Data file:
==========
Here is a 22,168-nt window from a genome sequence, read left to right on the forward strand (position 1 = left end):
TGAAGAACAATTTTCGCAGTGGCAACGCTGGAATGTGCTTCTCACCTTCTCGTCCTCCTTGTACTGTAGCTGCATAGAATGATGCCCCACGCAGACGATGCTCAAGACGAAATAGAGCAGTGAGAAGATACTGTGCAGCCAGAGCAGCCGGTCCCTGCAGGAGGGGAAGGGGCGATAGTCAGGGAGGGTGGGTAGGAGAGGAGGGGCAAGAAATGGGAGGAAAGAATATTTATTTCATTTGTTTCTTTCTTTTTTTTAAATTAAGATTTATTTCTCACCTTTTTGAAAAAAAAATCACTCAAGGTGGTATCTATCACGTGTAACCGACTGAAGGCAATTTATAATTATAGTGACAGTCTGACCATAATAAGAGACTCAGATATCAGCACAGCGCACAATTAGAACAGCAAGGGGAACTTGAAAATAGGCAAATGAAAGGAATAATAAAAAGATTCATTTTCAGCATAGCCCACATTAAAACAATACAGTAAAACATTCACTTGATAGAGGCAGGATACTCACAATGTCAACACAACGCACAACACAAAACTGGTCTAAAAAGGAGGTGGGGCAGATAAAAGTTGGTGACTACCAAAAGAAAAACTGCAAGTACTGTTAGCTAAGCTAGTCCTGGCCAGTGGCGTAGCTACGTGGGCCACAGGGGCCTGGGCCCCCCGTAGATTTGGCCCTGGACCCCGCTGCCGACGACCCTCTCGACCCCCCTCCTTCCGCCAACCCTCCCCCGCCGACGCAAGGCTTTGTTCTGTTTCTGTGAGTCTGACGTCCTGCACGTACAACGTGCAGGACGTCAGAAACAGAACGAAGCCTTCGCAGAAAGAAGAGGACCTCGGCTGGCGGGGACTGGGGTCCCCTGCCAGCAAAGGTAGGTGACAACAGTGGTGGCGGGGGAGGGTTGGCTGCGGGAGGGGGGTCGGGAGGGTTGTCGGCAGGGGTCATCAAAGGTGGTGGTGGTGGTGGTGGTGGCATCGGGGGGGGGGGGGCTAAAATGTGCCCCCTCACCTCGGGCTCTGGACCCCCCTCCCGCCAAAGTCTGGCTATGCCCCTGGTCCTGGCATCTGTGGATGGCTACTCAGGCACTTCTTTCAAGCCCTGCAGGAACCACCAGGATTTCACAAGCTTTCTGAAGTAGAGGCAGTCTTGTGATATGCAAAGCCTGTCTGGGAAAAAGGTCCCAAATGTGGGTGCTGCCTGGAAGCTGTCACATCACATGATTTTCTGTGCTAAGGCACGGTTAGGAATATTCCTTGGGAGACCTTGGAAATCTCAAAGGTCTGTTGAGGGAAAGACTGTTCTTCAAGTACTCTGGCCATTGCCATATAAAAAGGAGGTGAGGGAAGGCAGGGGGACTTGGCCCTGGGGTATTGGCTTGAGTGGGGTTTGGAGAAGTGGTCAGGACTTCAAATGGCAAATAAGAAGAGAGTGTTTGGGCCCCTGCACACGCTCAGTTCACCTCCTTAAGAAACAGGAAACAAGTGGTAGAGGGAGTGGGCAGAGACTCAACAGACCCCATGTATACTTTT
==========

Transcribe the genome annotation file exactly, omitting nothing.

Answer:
Here is a 22,168-nt window from a genome sequence, read left to right on the forward strand (position 1 = left end):
TGAAGAACAATTTTCGCAGTGGCAACGCTGGAATGTGCTTCTCACCTTCTCGTCCTCCTTGTACTGTAGCTGCATAGAATGATGCCCCACGCAGACGATGCTCAAGACGAAATAGAGCAGTGAGAAGATACTGTGCAGCCAGAGCAGCCGGTCCCTGCAGGAGGGGAAGGGGCGATAGTCAGGGAGGGTGGGTAGGAGAGGAGGGGCAAGAAATGGGAGGAAAGAATATTTATTTCATTTGTTTCTTTCTTTTTTTTAAATTAAGATTTATTTCTCACCTTTTTGAAAAAAAAATCACTCAAGGTGGTATCTATCACGTGTAACCGACTGAAGGCAATTTATAATTATAGTGACAGTCTGACCATAATAAGAGACTCAGATATCAGCACAGCGCACAATTAGAACAGCAAGGGGAACTTGAAAATAGGCAAATGAAAGGAATAATAAAAAGATTCATTTTCAGCATAGCCCACATTAAAACAATACAGTAAAACATTCACTTGATAGAGGCAGGATACTCACAATGTCAACACAACGCACAACACAAAACTGGTCTAAAAAGGAGGTGGGGCAGATAAAAGTTGGTGACTACCAAAAGAAAAACTGCAAGTACTGTTAGCTAAGCTAGTCCTGGCCAGTGGCGTAGCTACGTGGGCCACAGGGGCCTGGGCCCCCCGTAGATTTGGCCCTGGACCCCGCTGCCGACGACCCTCTCGACCCCCCTCCTTCCGCCAACCCTCCCCCGCCGACGCAAGGCTTTGTTCTGTTTCTGTGAGTCTGACGTCCTGCACGTACAACGTGCAGGACGTCAGAAACAGAACGAAGCCTTCGCAGAAAGAAGAGGACCTCGGCTGGCGGGGACTGGGGTCCCCTGCCAGCAAAGGTAGGTGACAACAGTGGTGGCGGGGGAGGGTTGGCTGCGGGAGGGGGGTCGGGAGGGTTGTCGGCAGGGGTCATCAAAGGTGGTGGTGGTGGTGGTGGTGGCATCGGGGGGGGGGGGGCTAAAATGTGCCCCCTCACCTCGGGCTCTGGACCCCCCTCCCGCCAAAGTCTGGCTATGCCCCTGGTCCTGGCATCTGTGGATGGCTACTCAGGCACTTCTTTCAAGCCCTGCAGGAACCACCAGGATTTCACAAGCTTTCTGAAGTAGAGGCAGTCTTGTGATATGCAAAGCCTGTCTGGGAAAAAGGTCCCAAATGTGGGTGCTGCCTGGAAGCTGTCACATCACATGATTTTCTGTGCTAAGGCACGGTTAGGAATATTCCTTGGGAGACCTTGGAAATCTCAAAGGTCTGTTGAGGGAAAGACTGTTCTTCAAGTACTCTGGCCATTGCCATATAAAAAGGAGGTGAGGGAAGGCAGGGGGACTTGGCCCTGGGGTATTGGCTTGAGTGGGGTTTGGAGAAGTGGTCAGGACTTCAAATGGCAAATAAGAAGAGAGTGTTTGGGCCCCTGCACACGCTCAGTTCACCTCCTTAAGAAACAGGAAACAAGTGGTAGAGGGAGTGGGCAGAGACTCAACAGACCCCATGTATACTTTT